... Ante esto, el estudiante o el trabajador percibe que no cuenta con los recursos psicológicos para afrontar esas situaciones, lo cual impide que realice su trabajo de forma adecuada y satisfactoria 17,18 . Por otro lado, el reto de los estudios ha sido usar instrumentos que evalúen el agotamiento académico de manera más [2][3][4][5][6][7][8][9][10][11][12][13][14][15][16] con recursos emocionales ante la exposición continua a factores estresantes, se acompaña de tensión emocional y fatiga crónica 8 , sentimientos de ajetreo, cansancio, agotamiento y sobrecargar; b) cinismo o despersonalización referido a la actitud negativa, fría y distante frente a la tarea a desarrollar o frente a las relaciones con sus compañeros, ante las cuales se percibe desinterés o poco valor 2 ; c) baja realización personal referida a una baja autoestima que se refleja en el sentimiento de ineficacia frente a la tarea, una evaluación negativa de sí mismo, sentimiento reducido de competencia y logro o sensación de impotencia ante los problemas. El agotamiento emocional es el componente básico del síndrome del estrés individual, la despersonalización representa el componente interpersonal y la realización personal es el componente de autoevaluación. ...
... El BA revela una estructura multidimensional que incluye al menos tres componentes 3,4 : a) agotamiento emocional extremo referido a la sensación de no contar [2][3][4][5][6][7][8][9][10][11][12][13][14][15][16] del estudiante en la educación superior 57 . Incluso, en estudiantes residentes de medicina revela altos niveles de prevalencia (40 % de agotamiento emocional, 35.1 % de despersonalización y 27.4 % de realización personal) 58 . ...
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Objetivo: el burnout (BA) académico puede presentarse en el contexto universitario, se caracteriza por un estado de agotamiento vital que afecta la salud física y mental de los estudiantes, lo que genera una disminución en el rendimiento académico. Este problema aparece con mayor frecuencia en programas universitarios con altas exigencias académicas. El objetivo de este trabajo fue construir y evaluar la estructura factorial de un cuestionario de BA académico en estudiantes que cursaban los programas de medicina, enfermería y psicología. Metodología: los participantes fueron 710 estudiantes de ciencias de la salud (hombres 40.8 % y mujeres 59.2 %), de 16 a 33 años (M = 20.42 años, DT = 3 años). Se evaluó la validez de constructo mediante análisis factorial exploratorio (AFE) y análisis factorial confirmatorio (AFC); además, se calculó la consistencia interna por medio del estadístico alfa de Cronbach. Resultados: el cuestionario burnout académico (CBA-24) quedó conformado por 24 reactivos y una estructura factorial de cuatro dimensiones (agotamiento emocional, cinismo hacia el estudio, cinismo hacia las personas y realización personal). Con la prueba se evaluó el nivel de malestar emocional ante las demandas del entorno académico. Los índices de ajuste alcanzaron valores altos en el modelo propuesto, por lo tanto, el modelo de cuatro factores alcanzó los criterios para considerar que el ajuste es adecuado en todos los índices y mostró una estructura multidimensional. Dichos índices se agruparon de acuerdo con la taxonomía propuesta. Conclusiones: el cuestionario permitió identificar de manera ecológica el constructo de BA ajustado a las demandas de los contextos universitarios.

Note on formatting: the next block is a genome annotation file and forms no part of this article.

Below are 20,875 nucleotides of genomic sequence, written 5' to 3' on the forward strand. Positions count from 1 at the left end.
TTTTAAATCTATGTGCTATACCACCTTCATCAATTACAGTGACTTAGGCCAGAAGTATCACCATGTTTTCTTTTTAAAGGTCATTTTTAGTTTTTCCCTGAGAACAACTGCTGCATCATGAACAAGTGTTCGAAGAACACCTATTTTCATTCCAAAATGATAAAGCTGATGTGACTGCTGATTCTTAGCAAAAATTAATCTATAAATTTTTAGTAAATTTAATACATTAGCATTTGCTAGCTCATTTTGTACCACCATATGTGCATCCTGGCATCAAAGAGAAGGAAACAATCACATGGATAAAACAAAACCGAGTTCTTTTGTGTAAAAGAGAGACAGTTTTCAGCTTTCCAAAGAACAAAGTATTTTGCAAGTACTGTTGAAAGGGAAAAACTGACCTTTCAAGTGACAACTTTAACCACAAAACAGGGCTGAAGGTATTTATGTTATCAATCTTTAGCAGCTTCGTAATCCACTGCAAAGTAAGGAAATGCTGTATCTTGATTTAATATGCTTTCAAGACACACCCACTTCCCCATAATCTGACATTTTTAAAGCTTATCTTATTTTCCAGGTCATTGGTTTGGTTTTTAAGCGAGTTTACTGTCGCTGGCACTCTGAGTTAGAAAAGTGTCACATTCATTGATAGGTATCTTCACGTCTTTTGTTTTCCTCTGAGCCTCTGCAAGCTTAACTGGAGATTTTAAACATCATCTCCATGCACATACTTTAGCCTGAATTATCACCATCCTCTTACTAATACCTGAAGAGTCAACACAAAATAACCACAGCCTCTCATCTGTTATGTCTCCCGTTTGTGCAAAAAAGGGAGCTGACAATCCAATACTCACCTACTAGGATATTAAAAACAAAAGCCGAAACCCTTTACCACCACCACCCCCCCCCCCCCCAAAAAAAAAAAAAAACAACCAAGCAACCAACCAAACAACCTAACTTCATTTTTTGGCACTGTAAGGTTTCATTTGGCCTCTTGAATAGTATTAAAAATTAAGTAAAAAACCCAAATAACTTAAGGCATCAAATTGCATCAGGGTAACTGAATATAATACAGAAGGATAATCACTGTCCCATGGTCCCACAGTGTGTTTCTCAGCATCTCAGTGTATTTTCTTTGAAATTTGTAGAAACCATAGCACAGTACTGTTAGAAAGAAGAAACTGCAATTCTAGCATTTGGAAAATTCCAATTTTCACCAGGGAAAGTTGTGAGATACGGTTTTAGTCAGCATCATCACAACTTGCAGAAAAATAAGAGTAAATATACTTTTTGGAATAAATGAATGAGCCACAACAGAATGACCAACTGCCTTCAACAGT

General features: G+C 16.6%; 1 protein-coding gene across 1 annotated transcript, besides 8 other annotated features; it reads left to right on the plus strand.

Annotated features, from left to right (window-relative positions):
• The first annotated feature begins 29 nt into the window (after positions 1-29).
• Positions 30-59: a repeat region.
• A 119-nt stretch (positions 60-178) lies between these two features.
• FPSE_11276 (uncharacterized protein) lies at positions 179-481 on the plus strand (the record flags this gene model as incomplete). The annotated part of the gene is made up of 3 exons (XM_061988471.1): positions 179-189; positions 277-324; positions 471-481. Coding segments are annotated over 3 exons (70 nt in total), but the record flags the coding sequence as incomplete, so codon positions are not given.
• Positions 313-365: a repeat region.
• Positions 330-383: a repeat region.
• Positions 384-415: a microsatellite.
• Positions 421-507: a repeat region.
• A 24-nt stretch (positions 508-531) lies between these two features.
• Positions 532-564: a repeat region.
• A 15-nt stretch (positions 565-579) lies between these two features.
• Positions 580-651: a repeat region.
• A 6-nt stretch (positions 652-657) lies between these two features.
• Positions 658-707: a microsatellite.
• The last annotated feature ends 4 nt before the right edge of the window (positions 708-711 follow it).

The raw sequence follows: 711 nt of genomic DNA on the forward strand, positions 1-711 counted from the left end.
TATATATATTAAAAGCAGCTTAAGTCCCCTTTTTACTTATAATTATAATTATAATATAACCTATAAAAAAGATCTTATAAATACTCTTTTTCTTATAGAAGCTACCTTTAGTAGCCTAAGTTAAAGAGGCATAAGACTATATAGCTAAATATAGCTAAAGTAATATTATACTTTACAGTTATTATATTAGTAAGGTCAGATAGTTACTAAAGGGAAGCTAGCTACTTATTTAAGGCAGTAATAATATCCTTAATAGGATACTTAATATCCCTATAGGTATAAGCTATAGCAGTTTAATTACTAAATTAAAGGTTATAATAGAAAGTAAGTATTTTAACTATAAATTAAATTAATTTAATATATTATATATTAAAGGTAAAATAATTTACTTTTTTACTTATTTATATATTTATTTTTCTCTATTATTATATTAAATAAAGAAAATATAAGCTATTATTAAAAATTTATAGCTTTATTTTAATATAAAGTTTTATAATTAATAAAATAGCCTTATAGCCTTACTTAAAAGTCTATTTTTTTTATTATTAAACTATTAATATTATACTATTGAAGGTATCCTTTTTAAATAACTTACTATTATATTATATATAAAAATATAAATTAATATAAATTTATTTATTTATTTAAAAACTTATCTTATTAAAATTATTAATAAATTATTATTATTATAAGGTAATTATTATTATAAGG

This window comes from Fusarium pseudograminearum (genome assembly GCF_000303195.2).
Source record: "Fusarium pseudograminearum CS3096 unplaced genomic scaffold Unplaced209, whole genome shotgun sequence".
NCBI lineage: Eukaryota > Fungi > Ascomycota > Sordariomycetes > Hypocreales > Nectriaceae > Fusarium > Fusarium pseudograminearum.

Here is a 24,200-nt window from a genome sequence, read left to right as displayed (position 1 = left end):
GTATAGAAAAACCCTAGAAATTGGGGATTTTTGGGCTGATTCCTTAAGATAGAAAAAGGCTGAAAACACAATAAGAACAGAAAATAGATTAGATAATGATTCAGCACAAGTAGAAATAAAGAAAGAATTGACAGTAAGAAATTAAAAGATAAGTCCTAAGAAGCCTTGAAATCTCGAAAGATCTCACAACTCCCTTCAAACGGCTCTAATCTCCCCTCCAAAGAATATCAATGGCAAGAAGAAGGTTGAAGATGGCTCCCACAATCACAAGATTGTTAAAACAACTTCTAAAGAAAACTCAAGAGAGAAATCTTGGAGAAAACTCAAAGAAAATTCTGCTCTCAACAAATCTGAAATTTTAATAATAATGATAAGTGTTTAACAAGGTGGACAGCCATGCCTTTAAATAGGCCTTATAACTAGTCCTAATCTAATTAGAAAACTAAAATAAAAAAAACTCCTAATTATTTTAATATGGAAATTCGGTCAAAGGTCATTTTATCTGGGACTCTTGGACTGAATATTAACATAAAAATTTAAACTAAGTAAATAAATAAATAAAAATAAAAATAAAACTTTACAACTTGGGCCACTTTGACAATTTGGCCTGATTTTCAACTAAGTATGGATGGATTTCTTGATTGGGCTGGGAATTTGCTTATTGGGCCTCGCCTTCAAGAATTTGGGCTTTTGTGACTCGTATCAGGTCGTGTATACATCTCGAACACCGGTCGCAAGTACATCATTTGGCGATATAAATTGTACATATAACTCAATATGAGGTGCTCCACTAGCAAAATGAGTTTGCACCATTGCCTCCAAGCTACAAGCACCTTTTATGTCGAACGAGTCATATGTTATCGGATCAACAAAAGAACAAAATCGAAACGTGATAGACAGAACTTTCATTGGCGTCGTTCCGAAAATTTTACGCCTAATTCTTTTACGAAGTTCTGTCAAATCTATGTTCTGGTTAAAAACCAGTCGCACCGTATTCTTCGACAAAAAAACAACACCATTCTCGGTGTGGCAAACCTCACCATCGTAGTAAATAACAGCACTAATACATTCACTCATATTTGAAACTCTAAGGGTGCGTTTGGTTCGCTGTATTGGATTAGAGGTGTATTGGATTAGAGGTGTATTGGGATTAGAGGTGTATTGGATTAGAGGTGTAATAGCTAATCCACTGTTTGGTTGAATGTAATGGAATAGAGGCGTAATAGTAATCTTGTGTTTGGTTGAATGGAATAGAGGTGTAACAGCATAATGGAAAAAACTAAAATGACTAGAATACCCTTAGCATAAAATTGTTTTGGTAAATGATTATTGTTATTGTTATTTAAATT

... But researchers shifted their attention to external situations when studying the formation of school burnout. Jacobs & Dodd [9] launched a survey among 145 college students and found that ones' subjective feeling of being overworked could forecast emotional exhaustion, while objective measurement of academic load was not always related to school burnout; and other studies have emphasized the role the individual traits play in school burnout. In this specific aspect, one's resilience, self-efficacy, self-esteem, self-actualization, personality and so on have all been taken into consideration to explain the reasons underlying school burnout [10][11]. ...
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Burnout is a construct firstly applied to job context but later its also found among students. As for its formation factors, a vast majority of studies have mainly focused on demographic aspects and individual traits, taking family socioeconomic status (FSES) into little consideration. Therefore, the objective of this paper is to comb the existing literature elucidating association between FSES and school burnout to understand the research status quo and encourage further studies. After a thorough study of the available research, this paper finds that FSES in academic achievement has been well discussed but its potential impact on school burnout was noticed only until recent years with related literature relatively rare. But researchers have agreed on that FSES can negatively predict school burnout and some moderating variables (e.g., self-resilience, self-control, boredom) and mediating variables (e.g., parental rearing style, subjective well-being) have been studied separately. To date, however, no consensus has been reached on the exact extent of effect FSES on school burnout, moderation and mediation variables still remains rather poorly understood, and other factors like gender, grade and cultures need further consideration. This paper combs the historical background, research status quo and future research directions of the issue on correlation between FSES and school burnout, which not only enriches studies on school burnout but also will provide some reference for parents, schools or social institutions to adopt more targeted ways for better school burnout prevention and treatment.